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Author Topic: Hearing Assistance issue  (Read 4892 times)

Rolf Baum

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Hearing Assistance issue
« on: April 24, 2011, 07:28:36 pm »

Hi,
 
We have a hearing assistance system in our church that we are having issues with and if we need to replace it then we would like to make sure we get something that we know will work. We have a person that needs to turn up the volume on their receiver almost all the way if not all the way to be able to hear. She only has 10% hearing in one ear and 20% in the other. The quality of sound is not very good, but that is not the major issue. The issue we are having with the receiver turned all the way up is causing a squeal coming from the ear peace.

I have tested this with other receivers and walking around and if I turn the volume up it will squeal. If we turn all of the mic's off there is no squeal, so there must be some feedback with the hearing system. If the person keeps their hand over the ear piece there is less of a chance of having the squeal. But, the squeal is annoying to the others. There is a yellow and red light on the transmitter and if we keep the signal level up in the blinking to solid red it seems to be a little better. This squeal only happens when there is silence, if the speaker pauses or takes a breath, once they start talking it stops.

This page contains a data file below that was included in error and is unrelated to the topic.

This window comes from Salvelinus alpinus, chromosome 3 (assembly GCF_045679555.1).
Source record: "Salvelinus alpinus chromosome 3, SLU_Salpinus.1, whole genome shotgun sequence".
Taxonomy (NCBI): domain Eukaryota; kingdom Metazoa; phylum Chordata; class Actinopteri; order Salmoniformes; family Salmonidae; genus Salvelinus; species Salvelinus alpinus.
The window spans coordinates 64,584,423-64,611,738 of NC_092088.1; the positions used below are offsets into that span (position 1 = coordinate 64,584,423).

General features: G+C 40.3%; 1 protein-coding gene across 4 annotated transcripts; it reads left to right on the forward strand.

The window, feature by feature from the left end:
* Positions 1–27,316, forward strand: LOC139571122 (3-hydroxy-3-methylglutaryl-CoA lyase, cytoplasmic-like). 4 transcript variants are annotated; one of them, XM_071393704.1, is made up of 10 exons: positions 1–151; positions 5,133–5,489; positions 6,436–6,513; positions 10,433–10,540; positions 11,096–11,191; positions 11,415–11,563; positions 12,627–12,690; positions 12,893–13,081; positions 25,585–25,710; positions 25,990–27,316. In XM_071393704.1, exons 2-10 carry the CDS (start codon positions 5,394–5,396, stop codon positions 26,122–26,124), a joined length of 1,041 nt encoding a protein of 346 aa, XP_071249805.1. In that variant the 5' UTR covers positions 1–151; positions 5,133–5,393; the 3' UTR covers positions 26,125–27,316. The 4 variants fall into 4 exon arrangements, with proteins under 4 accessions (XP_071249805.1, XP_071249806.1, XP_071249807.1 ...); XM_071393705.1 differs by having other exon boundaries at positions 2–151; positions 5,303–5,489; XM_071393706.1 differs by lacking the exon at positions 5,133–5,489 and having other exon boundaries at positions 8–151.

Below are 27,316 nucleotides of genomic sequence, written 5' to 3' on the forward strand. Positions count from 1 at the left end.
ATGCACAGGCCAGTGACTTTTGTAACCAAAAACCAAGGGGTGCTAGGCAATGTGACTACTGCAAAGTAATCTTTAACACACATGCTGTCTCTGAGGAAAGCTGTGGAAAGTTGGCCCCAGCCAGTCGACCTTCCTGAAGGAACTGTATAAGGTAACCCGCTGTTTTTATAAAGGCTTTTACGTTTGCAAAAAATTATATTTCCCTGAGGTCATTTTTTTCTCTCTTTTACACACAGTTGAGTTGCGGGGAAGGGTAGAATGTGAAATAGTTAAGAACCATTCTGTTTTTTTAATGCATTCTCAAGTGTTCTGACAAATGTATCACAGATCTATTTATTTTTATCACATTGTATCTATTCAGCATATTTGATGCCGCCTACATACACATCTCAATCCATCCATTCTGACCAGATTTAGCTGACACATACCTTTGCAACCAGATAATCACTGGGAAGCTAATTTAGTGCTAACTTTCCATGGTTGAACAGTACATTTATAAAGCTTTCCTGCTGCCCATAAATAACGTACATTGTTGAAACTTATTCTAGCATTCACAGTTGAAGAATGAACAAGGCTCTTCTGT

Donít know if there is a way to increase the volume for the person without having this squeal or is there some system that will filter/stop the squeal. Can you help us determine how to resolve this issue?

Thanks,
Rolf
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Jonathan Johnson

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Re: Hearing Assistance issue
« Reply #1 on: April 25, 2011, 11:26:49 pm »

Is the squeal just coming from the earpiece, or is it also coming from the main loudspeakers?

If it's coming from the main loudspeakers, you've definitely got a feedback issue happening. If it's only coming from the earpiece, then it's being generated solely within the hearing assistance system and most likely is not a feedback loop through the main system.

Can you produce the squeal when you play a CD/tape but have the mics off?